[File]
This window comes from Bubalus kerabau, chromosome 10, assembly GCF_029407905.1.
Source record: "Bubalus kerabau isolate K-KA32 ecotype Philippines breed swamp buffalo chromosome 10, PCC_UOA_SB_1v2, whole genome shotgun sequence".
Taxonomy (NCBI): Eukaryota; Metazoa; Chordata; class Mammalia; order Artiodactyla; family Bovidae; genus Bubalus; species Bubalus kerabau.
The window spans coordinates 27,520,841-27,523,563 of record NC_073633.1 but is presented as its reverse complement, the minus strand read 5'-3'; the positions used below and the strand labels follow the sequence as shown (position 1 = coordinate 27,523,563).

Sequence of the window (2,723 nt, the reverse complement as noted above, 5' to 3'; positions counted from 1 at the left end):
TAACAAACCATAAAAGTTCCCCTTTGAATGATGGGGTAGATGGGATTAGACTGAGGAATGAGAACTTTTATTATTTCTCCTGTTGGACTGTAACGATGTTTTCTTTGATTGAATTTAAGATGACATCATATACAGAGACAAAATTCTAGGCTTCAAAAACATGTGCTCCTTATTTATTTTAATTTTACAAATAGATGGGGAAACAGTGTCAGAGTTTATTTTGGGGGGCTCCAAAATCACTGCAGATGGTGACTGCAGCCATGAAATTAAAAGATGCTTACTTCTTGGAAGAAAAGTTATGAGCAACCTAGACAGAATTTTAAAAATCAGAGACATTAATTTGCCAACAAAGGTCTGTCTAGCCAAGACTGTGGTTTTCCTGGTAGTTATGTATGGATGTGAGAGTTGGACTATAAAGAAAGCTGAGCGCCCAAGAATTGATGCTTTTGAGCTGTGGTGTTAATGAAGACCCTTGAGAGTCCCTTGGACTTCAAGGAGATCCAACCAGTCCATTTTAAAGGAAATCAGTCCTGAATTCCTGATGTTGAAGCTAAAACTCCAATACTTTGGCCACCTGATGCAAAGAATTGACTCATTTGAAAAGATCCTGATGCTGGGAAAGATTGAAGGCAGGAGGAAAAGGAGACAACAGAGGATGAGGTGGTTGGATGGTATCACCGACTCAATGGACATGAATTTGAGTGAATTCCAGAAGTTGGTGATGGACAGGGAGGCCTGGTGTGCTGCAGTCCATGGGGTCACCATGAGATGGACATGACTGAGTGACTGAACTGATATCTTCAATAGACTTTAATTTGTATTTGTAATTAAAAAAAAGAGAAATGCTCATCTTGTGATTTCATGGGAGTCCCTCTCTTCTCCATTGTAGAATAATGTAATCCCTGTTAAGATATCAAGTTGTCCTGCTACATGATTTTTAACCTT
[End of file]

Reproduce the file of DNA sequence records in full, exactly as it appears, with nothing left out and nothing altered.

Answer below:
This window comes from Bubalus kerabau, chromosome 10, assembly GCF_029407905.1.
Source record: "Bubalus kerabau isolate K-KA32 ecotype Philippines breed swamp buffalo chromosome 10, PCC_UOA_SB_1v2, whole genome shotgun sequence".
Taxonomy (NCBI): Eukaryota; Metazoa; Chordata; class Mammalia; order Artiodactyla; family Bovidae; genus Bubalus; species Bubalus kerabau.
The window spans coordinates 27,520,841-27,523,563 of record NC_073633.1 but is presented as its reverse complement, the minus strand read 5'-3'; the positions used below and the strand labels follow the sequence as shown (position 1 = coordinate 27,523,563).

Sequence of the window (2,723 nt, the reverse complement as noted above, 5' to 3'; positions counted from 1 at the left end):
TAACAAACCATAAAAGTTCCCCTTTGAATGATGGGGTAGATGGGATTAGACTGAGGAATGAGAACTTTTATTATTTCTCCTGTTGGACTGTAACGATGTTTTCTTTGATTGAATTTAAGATGACATCATATACAGAGACAAAATTCTAGGCTTCAAAAACATGTGCTCCTTATTTATTTTAATTTTACAAATAGATGGGGAAACAGTGTCAGAGTTTATTTTGGGGGGCTCCAAAATCACTGCAGATGGTGACTGCAGCCATGAAATTAAAAGATGCTTACTTCTTGGAAGAAAAGTTATGAGCAACCTAGACAGAATTTTAAAAATCAGAGACATTAATTTGCCAACAAAGGTCTGTCTAGCCAAGACTGTGGTTTTCCTGGTAGTTATGTATGGATGTGAGAGTTGGACTATAAAGAAAGCTGAGCGCCCAAGAATTGATGCTTTTGAGCTGTGGTGTTAATGAAGACCCTTGAGAGTCCCTTGGACTTCAAGGAGATCCAACCAGTCCATTTTAAAGGAAATCAGTCCTGAATTCCTGATGTTGAAGCTAAAACTCCAATACTTTGGCCACCTGATGCAAAGAATTGACTCATTTGAAAAGATCCTGATGCTGGGAAAGATTGAAGGCAGGAGGAAAAGGAGACAACAGAGGATGAGGTGGTTGGATGGTATCACCGACTCAATGGACATGAATTTGAGTGAATTCCAGAAGTTGGTGATGGACAGGGAGGCCTGGTGTGCTGCAGTCCATGGGGTCACCATGAGATGGACATGACTGAGTGACTGAACTGATATCTTCAATAGACTTTAATTTGTATTTGTAATTAAAAAAAAGAGAAATGCTCATCTTGTGATTTCATGGGAGTCCCTCTCTTCTCCATTGTAGAATAATGTAATCCCTGTTAAGATATCAAGTTGTCCTGCTACATGATTTTTAACCTT